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    I fell into a bit of a trap with this one. i'd read quite a few of Reynolds' other books set in the 'Revelation space' universe and assumed that all his novels were stand-alone. I quickly realised on starting this book that I was wrong. This is a direct sequal to 'Redemption Ark', which i haven't yet read. Whoops!But I fairly quickly picked up on the events and plot points of the earlier novel, so things weren't too bad. The only point where I stumbled a bit was the re-introduction of the character Remontoire, who suddenly pops into this novel about a third of the way through, and then hangs around for a while, playing a part that is both key and walk-on, before bowing out again.I also had a bit of an issue with the hyperpig Scorpio. This character, a genetically enhanced pig intended to have traits closer to human, is well-drawn and a key charcacter. But I kept worrying about practicalities - and although Reynolds does the same, commenting often, for instance, on the difficulty of Scorpio's handling human artefacts with his modified trotters, a little voice inside my head kept asking difficult questions - how would this work, how would Scorpio do that?But all these objections were overwhelmed by the MacGuffin of the plot. What makes a whole planet blink out of existence for a fraction of a second? And what are the implications for the way this miraculous event is viewed? Reynolds engages in some fascinating world-building for the world of Hela, from where the wonderful vanishing planet can be viewed. Another reviewer has compared this to Kim Stanley Robinson's Mars books, and it's a useful analogy. The mobile cathedrals that track across the surface of Hela are vividly described; and as I got closer to the end of the book, I could hardly wait to see how matters resolved themselves. Reynolds uses the mechanics of time dilation in relativistic spaceflight very precisely as a plot device which I didn't twig to until shortly before the denouement began to unwind. My excitement at finding out how the story ended more than made up for some of the issues I identify above, and despite everything, I enjoyed the book and have no hesitation at awarding it five stars.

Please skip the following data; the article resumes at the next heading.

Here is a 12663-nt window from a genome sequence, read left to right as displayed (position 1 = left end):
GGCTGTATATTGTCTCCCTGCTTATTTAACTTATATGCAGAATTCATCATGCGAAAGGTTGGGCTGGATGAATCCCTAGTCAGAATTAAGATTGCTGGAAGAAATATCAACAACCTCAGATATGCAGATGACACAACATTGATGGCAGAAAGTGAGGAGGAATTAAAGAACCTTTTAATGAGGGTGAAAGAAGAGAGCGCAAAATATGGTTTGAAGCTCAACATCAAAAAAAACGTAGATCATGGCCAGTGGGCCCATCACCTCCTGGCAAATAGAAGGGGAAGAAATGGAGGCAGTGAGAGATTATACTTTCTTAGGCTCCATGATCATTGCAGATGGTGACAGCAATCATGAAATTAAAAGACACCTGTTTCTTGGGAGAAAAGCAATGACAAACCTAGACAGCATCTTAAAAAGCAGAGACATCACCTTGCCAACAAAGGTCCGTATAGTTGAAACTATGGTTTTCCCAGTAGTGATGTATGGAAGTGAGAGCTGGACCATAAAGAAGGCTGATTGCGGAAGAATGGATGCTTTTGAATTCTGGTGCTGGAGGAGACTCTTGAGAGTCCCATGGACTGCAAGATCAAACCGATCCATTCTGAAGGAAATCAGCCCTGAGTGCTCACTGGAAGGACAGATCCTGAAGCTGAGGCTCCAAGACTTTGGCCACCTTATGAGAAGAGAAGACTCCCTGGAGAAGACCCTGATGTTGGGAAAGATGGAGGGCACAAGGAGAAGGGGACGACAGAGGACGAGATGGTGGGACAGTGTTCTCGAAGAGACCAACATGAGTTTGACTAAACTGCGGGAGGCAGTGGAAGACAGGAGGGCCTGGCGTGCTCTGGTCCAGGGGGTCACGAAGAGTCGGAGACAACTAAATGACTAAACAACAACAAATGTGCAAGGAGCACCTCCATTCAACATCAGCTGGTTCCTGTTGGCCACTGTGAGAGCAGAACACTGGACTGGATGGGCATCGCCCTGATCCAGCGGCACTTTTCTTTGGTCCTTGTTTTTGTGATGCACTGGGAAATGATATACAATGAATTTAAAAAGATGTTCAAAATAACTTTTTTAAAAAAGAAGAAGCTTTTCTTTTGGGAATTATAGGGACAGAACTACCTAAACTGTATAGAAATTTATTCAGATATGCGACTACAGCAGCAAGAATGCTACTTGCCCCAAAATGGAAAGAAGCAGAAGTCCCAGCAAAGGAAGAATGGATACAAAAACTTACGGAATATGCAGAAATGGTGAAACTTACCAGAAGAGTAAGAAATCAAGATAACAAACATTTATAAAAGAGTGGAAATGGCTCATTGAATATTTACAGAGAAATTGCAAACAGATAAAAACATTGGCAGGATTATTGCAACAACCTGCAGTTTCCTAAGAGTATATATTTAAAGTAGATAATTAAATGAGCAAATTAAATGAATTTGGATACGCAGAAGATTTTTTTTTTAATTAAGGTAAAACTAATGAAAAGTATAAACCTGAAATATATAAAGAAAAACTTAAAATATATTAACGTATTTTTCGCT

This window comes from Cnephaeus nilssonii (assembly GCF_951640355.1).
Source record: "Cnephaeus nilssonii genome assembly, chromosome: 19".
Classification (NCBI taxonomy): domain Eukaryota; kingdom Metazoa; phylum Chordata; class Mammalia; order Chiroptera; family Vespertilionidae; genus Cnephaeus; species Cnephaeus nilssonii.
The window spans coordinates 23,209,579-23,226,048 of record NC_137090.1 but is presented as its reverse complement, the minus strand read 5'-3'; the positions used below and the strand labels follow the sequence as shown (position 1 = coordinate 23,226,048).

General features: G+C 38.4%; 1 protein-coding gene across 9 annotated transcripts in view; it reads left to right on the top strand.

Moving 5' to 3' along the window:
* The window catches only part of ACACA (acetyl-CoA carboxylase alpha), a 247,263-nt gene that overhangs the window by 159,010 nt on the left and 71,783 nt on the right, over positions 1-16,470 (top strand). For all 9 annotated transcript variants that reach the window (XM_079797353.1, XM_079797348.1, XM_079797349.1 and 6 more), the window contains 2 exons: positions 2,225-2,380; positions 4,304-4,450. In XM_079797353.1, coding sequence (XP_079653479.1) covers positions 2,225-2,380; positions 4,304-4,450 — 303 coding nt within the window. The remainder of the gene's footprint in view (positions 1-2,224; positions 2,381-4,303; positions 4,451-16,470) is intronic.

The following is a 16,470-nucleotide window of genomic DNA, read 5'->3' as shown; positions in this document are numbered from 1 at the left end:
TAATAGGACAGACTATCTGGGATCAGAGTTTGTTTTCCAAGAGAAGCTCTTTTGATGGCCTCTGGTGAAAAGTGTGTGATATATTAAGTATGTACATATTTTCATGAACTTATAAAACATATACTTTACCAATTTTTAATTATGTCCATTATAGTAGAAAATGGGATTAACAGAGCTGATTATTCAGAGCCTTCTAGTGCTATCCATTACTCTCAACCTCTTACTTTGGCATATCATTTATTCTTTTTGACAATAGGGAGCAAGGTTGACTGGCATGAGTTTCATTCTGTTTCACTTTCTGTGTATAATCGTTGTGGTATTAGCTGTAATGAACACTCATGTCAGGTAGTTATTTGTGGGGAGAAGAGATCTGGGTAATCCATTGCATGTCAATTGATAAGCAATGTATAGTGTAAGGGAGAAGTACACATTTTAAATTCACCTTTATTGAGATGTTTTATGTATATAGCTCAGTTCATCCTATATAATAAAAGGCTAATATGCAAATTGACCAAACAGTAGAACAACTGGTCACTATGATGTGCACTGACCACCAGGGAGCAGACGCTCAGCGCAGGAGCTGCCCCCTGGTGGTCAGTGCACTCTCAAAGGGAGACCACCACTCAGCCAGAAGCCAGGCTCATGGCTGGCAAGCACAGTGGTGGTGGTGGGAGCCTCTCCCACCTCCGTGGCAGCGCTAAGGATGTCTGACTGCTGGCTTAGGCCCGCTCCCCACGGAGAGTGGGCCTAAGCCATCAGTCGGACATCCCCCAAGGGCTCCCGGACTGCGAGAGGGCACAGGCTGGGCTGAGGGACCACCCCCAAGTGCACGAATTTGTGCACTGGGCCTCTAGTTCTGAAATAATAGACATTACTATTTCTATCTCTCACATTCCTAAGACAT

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  • (3/5)
    I sort of aband oned this somewhere along the way, it was longish and I was getting tired of the storyline I guess. I read the wikipedia to hear the end
  • (3/5)
    Not as good as I expected - maybe I should have read the earlierbooks in the series. Some nice ideas, especially the core ideas, but other parts too bizarre
  • (4/5)